Moreover, we found that market penetration, or how one is actually paid compared to market, does not have a statistically significant impact on retention. We evaluated a respondent’s salary by their job title and years of experience to determine if they were truly paid below, at or above market.
In the below graph, we see that both job seekers and non-job seekers have the same distribution across market penetration. If there had been a difference in how market penetration affected both groups, we might have expected a high frequency of job seekers among those who are truly paid below market and a high frequency of non-job seekers among those who are truly paid above market. However, we find that the distribution of job seekers and non-job seekers closely matches at each market position and there is no statistically significant difference between them.
It is perception of whether or not pay is fair that impacts whether an employee will stay with the company or start looking for other opportunities. Again, this emphasizes the importance of pay communications. However, according to Payscale’s Compensation Best Practices Report (CBPR), a majority of organizations (57.8 percent) do not train managers on pay communications.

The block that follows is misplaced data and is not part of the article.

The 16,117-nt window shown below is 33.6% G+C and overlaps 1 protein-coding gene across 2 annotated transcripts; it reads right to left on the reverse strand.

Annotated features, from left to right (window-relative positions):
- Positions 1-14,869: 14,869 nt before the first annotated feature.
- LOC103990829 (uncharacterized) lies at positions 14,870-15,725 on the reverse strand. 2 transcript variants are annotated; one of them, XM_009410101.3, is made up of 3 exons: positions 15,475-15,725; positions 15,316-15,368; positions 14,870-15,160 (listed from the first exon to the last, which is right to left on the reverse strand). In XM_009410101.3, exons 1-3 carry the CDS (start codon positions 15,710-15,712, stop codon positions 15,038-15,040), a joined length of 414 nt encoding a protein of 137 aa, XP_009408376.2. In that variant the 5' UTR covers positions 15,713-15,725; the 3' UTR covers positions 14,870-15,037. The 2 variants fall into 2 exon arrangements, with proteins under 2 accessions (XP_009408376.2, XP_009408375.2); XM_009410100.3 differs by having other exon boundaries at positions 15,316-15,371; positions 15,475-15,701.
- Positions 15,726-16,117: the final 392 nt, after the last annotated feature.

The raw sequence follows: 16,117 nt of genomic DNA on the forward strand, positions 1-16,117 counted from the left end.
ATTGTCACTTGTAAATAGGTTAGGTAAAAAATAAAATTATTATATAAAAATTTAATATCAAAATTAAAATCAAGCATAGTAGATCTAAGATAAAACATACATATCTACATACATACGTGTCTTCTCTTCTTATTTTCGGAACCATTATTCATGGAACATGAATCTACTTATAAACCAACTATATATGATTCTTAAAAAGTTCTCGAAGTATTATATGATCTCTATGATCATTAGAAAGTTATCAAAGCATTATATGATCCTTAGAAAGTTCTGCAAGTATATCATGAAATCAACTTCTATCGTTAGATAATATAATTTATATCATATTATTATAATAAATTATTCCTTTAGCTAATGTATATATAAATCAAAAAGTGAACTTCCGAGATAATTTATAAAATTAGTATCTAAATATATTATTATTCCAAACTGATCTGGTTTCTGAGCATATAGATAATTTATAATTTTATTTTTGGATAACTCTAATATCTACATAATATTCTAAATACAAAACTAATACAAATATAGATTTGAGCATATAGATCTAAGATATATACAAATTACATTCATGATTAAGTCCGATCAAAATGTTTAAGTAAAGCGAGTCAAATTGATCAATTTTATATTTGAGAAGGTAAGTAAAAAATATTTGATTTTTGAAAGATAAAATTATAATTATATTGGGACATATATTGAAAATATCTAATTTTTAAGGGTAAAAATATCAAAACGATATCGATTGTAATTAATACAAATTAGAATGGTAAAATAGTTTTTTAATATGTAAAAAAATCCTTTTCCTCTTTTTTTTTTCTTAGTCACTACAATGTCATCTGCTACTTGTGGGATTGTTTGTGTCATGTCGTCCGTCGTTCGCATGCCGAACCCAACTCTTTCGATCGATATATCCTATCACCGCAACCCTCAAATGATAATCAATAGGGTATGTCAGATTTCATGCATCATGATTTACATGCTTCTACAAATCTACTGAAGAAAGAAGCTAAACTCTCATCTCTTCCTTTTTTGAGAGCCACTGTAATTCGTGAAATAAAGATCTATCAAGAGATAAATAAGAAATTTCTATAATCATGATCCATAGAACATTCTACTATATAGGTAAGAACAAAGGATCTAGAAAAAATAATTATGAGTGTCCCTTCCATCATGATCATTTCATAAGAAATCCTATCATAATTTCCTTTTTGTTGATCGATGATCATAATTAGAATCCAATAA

Our research suggests that even basic efforts to train managers on pay communications will help organizations outcompete other employers when it comes to retention. Of course, in order for organizations to train managers on pay communications, organizations must first be confident in their salary data, compensation strategy, and pay structures, and that they are actually paying people fairly — not just saying they are.